Twitter Demographics

The data shown below were collected from the profiles of 42 tweeters who shared this research output. Click here to find out more about how the information was compiled.

Mendeley readers

The data shown below were compiled from readership statistics for 85 Mendeley readers of this research output. Click here to see the associated Mendeley record.

Geographical breakdown

Country Count As %
Unknown 85 100%

Demographic breakdown

Readers by professional status Count As %
Student > Master 19 22%
Unspecified 18 21%
Other 11 13%
Student > Postgraduate 10 12%
Researcher 7 8%
Other 19 22%
Unknown 1 1%
Readers by discipline Count As %
Medicine and Dentistry 44 52%
Unspecified 21 25%
Pharmacology, Toxicology and Pharmaceutical Science 5 6%
Nursing and Health Professions 4 5%
Arts and Humanities 3 4%
Other 7 8%
Unknown 1 1%

Attention Score in Context

This research output has an Altmetric Attention Score of 27. This is our high-level measure of the quality and quantity of online attention that it has received. This Attention Score, as well as the ranking and number of research outputs shown below, was calculated when the research output was last mentioned on 13 March 2019.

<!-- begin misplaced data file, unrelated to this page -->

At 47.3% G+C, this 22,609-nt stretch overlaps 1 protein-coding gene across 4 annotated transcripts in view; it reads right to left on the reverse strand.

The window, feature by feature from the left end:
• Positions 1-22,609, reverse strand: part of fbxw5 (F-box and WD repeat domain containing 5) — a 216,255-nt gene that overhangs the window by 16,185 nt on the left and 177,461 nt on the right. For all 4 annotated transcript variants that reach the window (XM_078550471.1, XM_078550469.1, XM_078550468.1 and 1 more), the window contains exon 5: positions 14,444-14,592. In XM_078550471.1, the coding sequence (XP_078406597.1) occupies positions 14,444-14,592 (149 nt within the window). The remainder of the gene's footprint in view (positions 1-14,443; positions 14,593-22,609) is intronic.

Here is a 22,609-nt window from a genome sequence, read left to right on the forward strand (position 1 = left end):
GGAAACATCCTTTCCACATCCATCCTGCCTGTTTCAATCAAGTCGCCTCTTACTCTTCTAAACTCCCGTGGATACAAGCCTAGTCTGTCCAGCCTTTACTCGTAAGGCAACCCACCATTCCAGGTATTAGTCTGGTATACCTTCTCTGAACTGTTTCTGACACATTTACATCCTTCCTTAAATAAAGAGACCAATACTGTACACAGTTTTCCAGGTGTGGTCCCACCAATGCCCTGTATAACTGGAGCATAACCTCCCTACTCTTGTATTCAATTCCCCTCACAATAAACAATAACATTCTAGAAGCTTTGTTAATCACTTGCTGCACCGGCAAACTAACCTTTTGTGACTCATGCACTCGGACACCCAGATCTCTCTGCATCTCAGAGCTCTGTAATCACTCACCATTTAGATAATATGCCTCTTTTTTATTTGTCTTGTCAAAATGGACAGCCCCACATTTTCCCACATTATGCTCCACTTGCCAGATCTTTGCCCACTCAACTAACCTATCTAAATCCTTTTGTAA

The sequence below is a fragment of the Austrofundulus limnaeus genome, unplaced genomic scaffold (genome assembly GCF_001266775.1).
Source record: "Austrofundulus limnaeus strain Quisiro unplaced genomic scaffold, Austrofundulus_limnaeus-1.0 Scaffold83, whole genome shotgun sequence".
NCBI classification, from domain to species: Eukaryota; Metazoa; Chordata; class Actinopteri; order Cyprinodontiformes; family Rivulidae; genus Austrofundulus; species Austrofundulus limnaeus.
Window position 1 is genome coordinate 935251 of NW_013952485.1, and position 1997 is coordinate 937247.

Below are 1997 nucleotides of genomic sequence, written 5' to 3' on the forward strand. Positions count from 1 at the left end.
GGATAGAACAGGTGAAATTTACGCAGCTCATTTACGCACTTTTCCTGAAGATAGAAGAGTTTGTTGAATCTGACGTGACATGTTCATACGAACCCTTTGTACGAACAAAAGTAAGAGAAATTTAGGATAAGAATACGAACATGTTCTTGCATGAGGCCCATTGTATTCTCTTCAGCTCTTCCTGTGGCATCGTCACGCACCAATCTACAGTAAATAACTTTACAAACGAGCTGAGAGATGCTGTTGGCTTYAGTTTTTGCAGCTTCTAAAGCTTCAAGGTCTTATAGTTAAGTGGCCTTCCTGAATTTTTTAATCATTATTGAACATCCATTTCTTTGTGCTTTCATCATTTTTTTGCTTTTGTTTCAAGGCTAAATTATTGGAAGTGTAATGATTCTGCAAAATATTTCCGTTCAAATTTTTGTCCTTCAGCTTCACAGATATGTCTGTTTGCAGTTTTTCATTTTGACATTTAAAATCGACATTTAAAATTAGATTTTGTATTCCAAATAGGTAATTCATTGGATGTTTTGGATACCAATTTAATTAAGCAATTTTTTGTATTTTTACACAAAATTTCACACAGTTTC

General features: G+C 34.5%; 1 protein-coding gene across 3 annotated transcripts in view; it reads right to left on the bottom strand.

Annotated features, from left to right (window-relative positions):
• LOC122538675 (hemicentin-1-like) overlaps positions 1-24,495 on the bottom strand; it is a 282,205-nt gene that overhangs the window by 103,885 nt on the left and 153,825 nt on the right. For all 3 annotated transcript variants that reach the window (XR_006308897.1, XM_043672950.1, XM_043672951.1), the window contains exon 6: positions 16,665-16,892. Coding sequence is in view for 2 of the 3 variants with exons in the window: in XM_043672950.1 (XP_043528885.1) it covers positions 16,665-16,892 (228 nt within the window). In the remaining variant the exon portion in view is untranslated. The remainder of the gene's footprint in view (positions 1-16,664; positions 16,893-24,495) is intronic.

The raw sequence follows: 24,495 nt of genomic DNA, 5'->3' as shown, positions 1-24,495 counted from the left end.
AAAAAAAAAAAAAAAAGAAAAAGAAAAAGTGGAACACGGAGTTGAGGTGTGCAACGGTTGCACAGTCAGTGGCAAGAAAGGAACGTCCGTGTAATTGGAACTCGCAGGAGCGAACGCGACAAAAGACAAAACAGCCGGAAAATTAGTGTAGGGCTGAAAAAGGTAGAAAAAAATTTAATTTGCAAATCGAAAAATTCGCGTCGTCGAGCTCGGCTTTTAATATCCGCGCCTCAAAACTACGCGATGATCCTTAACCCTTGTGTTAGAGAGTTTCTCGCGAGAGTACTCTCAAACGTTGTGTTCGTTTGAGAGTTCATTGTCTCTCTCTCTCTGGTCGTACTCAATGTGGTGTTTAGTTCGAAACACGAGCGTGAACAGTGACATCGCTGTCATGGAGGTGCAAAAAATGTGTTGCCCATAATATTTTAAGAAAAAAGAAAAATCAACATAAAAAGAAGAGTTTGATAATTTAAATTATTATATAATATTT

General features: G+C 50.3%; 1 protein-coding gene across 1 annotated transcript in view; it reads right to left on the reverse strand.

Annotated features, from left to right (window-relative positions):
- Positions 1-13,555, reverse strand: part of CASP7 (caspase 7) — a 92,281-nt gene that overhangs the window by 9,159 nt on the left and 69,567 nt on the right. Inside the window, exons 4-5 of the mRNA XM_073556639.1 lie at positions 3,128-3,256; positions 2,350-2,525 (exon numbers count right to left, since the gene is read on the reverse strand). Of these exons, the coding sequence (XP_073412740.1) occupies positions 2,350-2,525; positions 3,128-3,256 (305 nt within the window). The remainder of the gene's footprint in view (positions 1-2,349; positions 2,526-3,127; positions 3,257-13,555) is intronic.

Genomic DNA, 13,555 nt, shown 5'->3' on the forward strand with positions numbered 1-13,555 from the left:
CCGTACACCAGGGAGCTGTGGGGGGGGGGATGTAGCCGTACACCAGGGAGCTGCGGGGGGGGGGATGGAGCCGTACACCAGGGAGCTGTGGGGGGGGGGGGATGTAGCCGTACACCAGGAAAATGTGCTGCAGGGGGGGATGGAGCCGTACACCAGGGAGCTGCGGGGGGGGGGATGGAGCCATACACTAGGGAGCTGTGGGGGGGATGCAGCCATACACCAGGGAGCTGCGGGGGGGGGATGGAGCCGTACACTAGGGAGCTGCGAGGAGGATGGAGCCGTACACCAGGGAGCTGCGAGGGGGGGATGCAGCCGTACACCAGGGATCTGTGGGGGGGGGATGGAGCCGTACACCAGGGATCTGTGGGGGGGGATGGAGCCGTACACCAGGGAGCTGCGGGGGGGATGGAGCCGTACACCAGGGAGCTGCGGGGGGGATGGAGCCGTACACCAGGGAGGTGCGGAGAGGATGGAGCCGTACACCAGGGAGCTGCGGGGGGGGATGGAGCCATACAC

All research outputs
#588,954
of 13,233,669 outputs
Outputs from Cochrane database of systematic reviews
#1,912
of 10,531 outputs
Outputs of similar age
#13,204
of 230,724 outputs
Outputs of similar age from Cochrane database of systematic reviews
#59
of 263 outputs
Altmetric has tracked 13,233,669 research outputs across all sources so far. Compared to these this one has done particularly well and is in the 95th percentile: it's in the top 5% of all research outputs ever tracked by Altmetric.
So far Altmetric has tracked 10,531 research outputs from this source. They typically receive a lot more attention than average, with a mean Attention Score of 20.7. This one has done well, scoring higher than 81% of its peers.
Older research outputs will score higher simply because they've had more time to accumulate mentions. To account for age we can compare this Altmetric Attention Score to the 230,724 tracked outputs that were published within six weeks on either side of this one in any source. This one has done particularly well, scoring higher than 94% of its contemporaries.
We're also able to compare this research output to 263 others from the same source and published within six weeks on either side of this one. This one has done well, scoring higher than 77% of its contemporaries.